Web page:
Beauty and the Bounty Hunter (5 page)

BOOK: Beauty and the Bounty Hunter

The duster and slouch hat he’d worn in Abilene, along with a gun belt, had been discarded atop a nearby table. Not very original, but combined with a French accent it had obviously done what he’d meant it to do.

Made the count disappear.

He still wore the black trousers of the Russian aristocrat, but he’d removed the silky black shirt and lay bare-chested and barefoot, a glass of amber liquid in his long-fingered, magical hands.

Those hands. She still thought of them some nights when she couldn’t sleep.

Alexi’s gaze flicked from the woman’s pale peach breasts to her face. “
” he ordered, which, when she didn’t move, he followed with a heavily accented, “Get out.”

She tossed the brush onto the dresser with such force it bounced off the mirror and onto the floor. “Since when d’ ya like boys?”

“Go,” he said, eyes returning to Cat.

The woman stomped her foot. “This is my room!”

Alexi slid his attention to the redhead. She gulped, grabbed a robe, and fled.

He made no move to rise, just sipped his drink, then set the glass on the flat plane of his belly. A droplet of water rolled onto his skin, leaving a glistening trail along the curve of his waist. “You see something you would like,
ma chère

He dropped the accent, but his return to foreign endearments reminded Cat exactly what kind of man Alexi was. She yanked her gaze from his stomach and cleared her throat. “We need to talk.”

He sat up, the movement languid yet quick, the uncoiling of an annoyed snake, prepared to strike but too warmed by the sun to actually bother. “Have you at last given up searching for your outlaw needle in the midst of the great American haystack?”


As Alexi stood, then moved past her, Cat caught a hint of his scent. No matter how far they traveled, no
matter the mud or the heat or the filth, Alexi always managed to smell as if he’d just danced in a rainstorm.

Glass clinked as he poured another drink. The shade of the liquid hinted at brandy, but it could be anything. Alexi drank whatever could be had for free.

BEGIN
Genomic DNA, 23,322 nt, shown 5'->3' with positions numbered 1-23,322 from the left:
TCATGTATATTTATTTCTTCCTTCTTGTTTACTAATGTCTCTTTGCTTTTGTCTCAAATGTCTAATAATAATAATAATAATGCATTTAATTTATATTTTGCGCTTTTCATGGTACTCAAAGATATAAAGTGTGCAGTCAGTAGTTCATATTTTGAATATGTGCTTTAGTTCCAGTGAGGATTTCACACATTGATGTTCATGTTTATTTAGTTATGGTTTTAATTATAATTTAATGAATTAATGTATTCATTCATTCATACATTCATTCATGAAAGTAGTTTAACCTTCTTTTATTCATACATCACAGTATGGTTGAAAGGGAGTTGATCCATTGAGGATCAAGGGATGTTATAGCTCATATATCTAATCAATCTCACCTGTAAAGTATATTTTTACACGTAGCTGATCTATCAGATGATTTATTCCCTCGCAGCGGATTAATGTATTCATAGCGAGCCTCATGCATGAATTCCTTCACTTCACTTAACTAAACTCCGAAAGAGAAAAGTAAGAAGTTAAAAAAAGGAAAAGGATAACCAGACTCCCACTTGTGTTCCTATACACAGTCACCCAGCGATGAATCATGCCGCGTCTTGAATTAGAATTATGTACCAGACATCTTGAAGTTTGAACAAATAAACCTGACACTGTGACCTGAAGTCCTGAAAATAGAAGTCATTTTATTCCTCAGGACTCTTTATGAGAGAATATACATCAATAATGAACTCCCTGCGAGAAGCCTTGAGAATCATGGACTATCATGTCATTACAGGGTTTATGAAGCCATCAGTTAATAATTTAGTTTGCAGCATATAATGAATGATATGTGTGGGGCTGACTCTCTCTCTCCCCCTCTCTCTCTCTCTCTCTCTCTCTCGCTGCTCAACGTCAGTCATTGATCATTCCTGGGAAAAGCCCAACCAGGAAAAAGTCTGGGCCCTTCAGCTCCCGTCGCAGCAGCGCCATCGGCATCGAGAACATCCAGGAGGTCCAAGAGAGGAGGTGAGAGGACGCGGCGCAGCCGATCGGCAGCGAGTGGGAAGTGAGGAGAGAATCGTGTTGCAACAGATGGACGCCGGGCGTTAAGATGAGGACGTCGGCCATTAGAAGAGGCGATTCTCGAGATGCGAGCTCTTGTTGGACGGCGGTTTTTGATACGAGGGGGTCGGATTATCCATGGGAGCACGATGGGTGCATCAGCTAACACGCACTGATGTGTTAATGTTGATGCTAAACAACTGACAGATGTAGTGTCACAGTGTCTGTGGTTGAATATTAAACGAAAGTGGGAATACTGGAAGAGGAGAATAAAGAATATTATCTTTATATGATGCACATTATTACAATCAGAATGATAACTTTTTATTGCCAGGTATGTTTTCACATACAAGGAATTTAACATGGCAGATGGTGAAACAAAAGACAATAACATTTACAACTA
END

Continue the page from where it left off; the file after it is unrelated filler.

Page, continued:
“Why do you insist on spending your life on the back of a horse, dressed like a peasant boy when, with very little effort, you could be one of the wealthiest women west of the Mississippi? No.” He lifted his glass to the ceiling. “In the entire country.”

“Don’t bother,” Cat said. “I’m not coming back.”

Alexi considered her as he sipped, his throat flexing, then releasing as he swallowed. “Even if I can give you what you’ve been searching years to find?”

Her skin prickled, and she said again what she seemed to say a lot whenever she came near Alexi Romanov. “Say what you mean.”

“Why do you think I came to Abilene?”

“Because you regretted selling me out?”

He lifted a dark, slim brow. “You know I never waste time with regrets.”

Did that mean he’d sold her out or didn’t it?

“I sold nothing to no one,” Alexi snapped. “Least of all a woman I’d prefer in my—” He paused at her sharp glance, and the corner of his mouth quirked. “Life. If you were dead, whatever would I do?”

“The same thing you’ve been doing since I left,” Cat muttered, thoughts on the redhead who’d recently fled the room.

“Nothing could entice me to hurt you,” Alexi said.

Cat didn’t believe him. For a price, Alexi would do anything.

He sighed, obviously reading her eyes, her face, her mind. “I came to you because there’s a bounty.”

Now they were getting somewhere. “On who and how much?”

“On you,
. For more money than even I can count.”

“Me?” Cat laughed, but the sound held no humor. When did it anymore? “What the hell did I do?”

“I told you in Abilene. You’ve become a legend.”

“Half of those stories aren’t even about me.”

“It doesn’t matter. Someone wants you dead. Or at least unavailable.”

“I haven’t broken the law.”
Not really.
“No one’s going to pay a huge bounty on me.”

“The law has nothing to do with it.” He took a deep breath, letting it out slowly. “I misspoke. Not a bounty per se. More of an…incentive.”

“To kill me?”

“The bounty is dead or alive.” He spread his hands. “But you know what happens in those cases.”

Cat did.
bounty hunters, when given the choice, chose dead. Less trouble that way.

“You need to ask yourself,
mi corazón,
who might wish to see you in the grave?”

Cat considered and came to the disturbing conclusion that a better question might be,
Who didn’t?